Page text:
October 23rd, 2013
07:07 AM ET

MacNeill Trial: What You Missed And What's Ahead

Prosecutors say Martin MacNeill was having an affair when he drugged and drowned his wife, Michele, in 2007. He has pleaded not guilty to her murder. Get caught up on what you missed from week one of his trial.

Prosecutors dragged a bathtub into court for the first days of their case against Martin MacNeill and questioned whether the Utah doctor actually tried saving his wife after pulling her lifeless body onto the bathroom floor.

Martin MacNeill is accused of drugging his wife with a powerful cocktail of prescriptions and then drowning her as she recovered from face-lift surgery in 2007.

MacNeill, who has pleaded not guilty, could face life in prison if convicted. His defense attorneys say investigators were so intent on pointing the finger at MacNeill that they overlooked the simple fact that his wife died from natural causes.

In the days ahead, jurors may hear from the couple's daughter, Alexis, who now goes by her mother's maiden name, Somers. She was a medical student at the time of her mother's death and was by her mother's side during her recovery. Somers is expected to testify about her suspicions surrounding her father's behavior. She may also tell jurors that it was her father who pushed her mother to have the surgery.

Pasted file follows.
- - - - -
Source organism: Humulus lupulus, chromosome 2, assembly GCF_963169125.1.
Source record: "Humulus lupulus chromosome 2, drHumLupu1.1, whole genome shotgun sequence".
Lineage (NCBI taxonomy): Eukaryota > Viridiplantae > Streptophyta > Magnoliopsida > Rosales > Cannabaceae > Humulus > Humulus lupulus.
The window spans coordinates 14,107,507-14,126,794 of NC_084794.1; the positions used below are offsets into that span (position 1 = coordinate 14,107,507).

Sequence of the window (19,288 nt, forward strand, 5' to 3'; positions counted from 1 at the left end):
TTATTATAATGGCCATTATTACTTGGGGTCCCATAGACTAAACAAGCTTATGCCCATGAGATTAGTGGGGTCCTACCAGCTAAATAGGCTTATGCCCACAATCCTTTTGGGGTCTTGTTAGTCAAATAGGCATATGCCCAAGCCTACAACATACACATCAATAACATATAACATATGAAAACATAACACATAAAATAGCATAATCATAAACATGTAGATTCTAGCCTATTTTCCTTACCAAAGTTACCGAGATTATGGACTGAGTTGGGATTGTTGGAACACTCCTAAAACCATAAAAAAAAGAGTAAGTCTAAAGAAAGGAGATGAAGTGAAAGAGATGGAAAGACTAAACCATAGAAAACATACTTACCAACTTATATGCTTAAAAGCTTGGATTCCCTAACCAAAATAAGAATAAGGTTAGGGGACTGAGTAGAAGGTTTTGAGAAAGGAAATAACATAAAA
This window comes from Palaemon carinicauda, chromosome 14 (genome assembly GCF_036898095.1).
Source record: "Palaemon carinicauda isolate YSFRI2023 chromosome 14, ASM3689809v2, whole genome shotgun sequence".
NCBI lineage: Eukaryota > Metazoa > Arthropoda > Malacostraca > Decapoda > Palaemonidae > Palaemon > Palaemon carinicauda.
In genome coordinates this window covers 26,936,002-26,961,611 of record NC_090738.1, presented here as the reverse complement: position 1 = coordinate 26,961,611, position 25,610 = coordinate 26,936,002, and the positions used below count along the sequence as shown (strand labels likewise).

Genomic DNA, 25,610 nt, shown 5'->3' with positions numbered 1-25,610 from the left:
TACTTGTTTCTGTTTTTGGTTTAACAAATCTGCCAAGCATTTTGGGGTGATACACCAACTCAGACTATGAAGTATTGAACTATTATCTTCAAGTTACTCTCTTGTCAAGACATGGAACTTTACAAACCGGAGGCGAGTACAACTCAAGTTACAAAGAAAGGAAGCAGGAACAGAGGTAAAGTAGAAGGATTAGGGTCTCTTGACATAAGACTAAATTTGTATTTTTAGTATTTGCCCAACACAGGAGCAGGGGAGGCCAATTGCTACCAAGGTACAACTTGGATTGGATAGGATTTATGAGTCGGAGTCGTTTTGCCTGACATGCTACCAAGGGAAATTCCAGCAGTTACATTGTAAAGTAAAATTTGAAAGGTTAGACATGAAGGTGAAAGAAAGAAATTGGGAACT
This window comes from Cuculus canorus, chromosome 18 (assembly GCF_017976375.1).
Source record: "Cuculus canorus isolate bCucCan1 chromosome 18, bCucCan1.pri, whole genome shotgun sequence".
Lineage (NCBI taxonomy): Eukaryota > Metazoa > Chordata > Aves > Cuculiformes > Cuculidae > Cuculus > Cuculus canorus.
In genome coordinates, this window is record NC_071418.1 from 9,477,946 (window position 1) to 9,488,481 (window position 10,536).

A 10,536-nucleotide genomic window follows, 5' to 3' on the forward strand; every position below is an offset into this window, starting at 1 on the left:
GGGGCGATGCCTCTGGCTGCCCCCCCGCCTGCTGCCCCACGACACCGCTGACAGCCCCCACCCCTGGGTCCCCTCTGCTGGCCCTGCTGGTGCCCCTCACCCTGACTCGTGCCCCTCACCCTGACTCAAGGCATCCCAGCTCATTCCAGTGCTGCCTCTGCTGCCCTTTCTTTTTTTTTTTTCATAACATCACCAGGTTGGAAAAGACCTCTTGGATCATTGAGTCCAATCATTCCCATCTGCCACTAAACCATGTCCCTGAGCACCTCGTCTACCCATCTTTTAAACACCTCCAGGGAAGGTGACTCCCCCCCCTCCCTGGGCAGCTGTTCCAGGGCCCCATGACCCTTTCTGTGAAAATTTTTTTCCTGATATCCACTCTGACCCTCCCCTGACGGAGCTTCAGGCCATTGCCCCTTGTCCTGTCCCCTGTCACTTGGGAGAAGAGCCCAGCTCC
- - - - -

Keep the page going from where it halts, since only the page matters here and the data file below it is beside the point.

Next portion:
Anna Osborne Walthall, a woman who claims to have been Martin MacNeill's lover for several months in 2005, is also expected to take the stand at some point. She claims MacNeill told her about how to administer heart-stopping drugs that can go undetected.

There's also MacNeill's alleged mistress, Gypsy Willis, who could be thrown in the mix. Prosecutors say the doctor and Willis were having an affair and she's the reason MacNeill was moved to kill his wife. The pair was convicted of fraud charges in 2009 after using the personal information from one of MacNeill's adopted daughters to create a new identity for Gypsy as "Jillian." MacNeill listed "Jillian" as his wife on at least one document, with their marriage date the same day as his late wife's funeral.

MacNeill's trial is expected to take place over five weeks. The jury who will decide his fate is comprised of six men and five women, which includes three alternates.

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